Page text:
I find this line of argument more compelling than attempts to answer the vague question, "Why is there something rather than nothing?" as if 'nothingness' is the default state and the fact that there is 'something' is a surprise that has to be explained. As Willard points out, the existence of anything at all is only a surprise if we have already assimilated existence to physical existence. Physical things as dependent things are "admittedly always more or less hanging on by the skin of their teeth and inevitably tending toward disintegration." If we have decided ahead of time that only physical things exist or could exist, then we will be puzzled why anything exists at all. But "in general ontology one has to understand that existence is, in general, no more problematic than non-existence. Existence isn't somehow 'harder' or inherently less likely than non-existence." What needs to be explained is how physical things come into being and hold together, not just things in general. The existence of a self-subsistent thing is not surprising or inherently unlikely, and forms the best explanation for the current existence of dependent physical being.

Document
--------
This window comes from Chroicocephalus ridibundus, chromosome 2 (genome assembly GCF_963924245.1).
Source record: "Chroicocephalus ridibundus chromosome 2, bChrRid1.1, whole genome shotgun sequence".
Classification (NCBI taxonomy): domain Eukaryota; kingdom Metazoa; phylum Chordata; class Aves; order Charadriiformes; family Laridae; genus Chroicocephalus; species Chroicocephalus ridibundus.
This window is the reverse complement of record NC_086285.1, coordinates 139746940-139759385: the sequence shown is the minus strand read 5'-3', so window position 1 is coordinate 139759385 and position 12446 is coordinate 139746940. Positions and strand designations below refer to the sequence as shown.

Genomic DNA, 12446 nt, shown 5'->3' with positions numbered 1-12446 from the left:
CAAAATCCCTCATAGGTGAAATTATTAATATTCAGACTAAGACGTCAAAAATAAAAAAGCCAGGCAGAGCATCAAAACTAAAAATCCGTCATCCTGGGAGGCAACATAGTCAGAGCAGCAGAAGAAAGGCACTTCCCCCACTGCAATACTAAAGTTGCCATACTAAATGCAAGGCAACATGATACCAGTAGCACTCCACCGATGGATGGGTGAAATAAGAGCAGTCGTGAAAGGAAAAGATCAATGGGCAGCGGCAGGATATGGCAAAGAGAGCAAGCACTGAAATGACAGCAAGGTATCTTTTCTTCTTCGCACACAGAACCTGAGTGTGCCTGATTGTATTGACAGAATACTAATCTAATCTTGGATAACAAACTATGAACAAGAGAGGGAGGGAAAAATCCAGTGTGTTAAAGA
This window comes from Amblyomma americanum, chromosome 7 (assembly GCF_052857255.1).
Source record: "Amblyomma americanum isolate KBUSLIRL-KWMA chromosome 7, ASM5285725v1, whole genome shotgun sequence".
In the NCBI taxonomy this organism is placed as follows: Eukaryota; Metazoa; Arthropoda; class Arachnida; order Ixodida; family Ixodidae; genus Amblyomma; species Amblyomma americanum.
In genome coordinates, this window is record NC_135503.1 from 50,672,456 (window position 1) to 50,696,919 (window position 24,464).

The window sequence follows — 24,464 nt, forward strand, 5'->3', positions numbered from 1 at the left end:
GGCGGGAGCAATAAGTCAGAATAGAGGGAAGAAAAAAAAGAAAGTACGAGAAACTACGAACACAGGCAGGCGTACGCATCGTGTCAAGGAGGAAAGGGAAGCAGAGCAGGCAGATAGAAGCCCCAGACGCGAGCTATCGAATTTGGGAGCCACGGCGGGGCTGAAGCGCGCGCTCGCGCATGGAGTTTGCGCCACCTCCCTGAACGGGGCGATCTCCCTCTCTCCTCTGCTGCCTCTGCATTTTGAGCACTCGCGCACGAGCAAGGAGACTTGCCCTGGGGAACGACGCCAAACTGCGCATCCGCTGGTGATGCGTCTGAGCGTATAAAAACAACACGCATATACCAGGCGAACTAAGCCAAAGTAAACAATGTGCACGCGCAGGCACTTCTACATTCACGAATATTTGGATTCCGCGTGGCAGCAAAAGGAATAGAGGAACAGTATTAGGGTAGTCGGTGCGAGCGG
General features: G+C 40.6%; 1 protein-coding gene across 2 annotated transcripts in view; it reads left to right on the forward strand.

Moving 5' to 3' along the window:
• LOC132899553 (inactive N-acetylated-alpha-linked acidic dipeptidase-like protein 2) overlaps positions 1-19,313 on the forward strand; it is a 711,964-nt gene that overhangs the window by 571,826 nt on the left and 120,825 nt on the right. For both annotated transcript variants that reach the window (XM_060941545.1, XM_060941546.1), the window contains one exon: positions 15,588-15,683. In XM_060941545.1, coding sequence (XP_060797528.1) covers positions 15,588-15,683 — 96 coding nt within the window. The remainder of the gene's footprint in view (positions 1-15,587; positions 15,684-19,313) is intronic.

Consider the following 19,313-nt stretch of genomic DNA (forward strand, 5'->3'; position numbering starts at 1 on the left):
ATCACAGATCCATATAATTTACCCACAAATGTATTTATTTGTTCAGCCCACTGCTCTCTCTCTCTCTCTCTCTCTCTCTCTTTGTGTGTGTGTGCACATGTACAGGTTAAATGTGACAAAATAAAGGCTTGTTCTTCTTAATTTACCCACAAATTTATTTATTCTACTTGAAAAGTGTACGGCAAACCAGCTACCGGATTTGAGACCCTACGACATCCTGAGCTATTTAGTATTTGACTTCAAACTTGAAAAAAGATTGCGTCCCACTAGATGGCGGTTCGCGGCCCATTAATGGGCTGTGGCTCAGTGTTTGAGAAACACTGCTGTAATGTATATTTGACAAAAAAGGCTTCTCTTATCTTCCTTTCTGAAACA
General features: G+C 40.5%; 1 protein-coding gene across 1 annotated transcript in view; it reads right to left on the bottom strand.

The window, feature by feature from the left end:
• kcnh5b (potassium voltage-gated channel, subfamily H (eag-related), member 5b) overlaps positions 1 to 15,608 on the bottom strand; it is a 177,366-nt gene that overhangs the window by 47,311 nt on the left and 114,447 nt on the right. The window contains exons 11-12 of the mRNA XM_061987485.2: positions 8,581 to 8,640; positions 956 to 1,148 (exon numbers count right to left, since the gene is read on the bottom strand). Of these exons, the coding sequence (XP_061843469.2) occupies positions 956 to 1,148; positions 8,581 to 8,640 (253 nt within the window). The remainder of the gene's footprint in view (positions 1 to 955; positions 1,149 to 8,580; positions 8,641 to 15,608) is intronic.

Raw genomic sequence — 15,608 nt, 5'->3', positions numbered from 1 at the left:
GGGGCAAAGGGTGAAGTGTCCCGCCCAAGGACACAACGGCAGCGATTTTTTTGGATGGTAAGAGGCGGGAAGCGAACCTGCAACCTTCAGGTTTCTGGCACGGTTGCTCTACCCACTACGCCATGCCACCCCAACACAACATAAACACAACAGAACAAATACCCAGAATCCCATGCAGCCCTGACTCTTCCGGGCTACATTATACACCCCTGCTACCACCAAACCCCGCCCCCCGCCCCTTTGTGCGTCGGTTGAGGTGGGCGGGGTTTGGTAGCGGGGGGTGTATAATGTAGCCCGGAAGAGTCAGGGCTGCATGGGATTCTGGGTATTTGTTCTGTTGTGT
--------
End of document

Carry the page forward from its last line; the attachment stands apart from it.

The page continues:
Of course it should be emphasized that this is only stage one of the case for theism, and the conclusion of this line of argument does not take us to the Christian God. Indeed, as C.S. Lewis put it at one point in Mere Christianity, we are not yet within a hundred miles of the Christian God. But the conclusion is nevertheless very significant. In Willard's delightful phrase, we are now dealing with an "ontologically haunted universe." He goes on: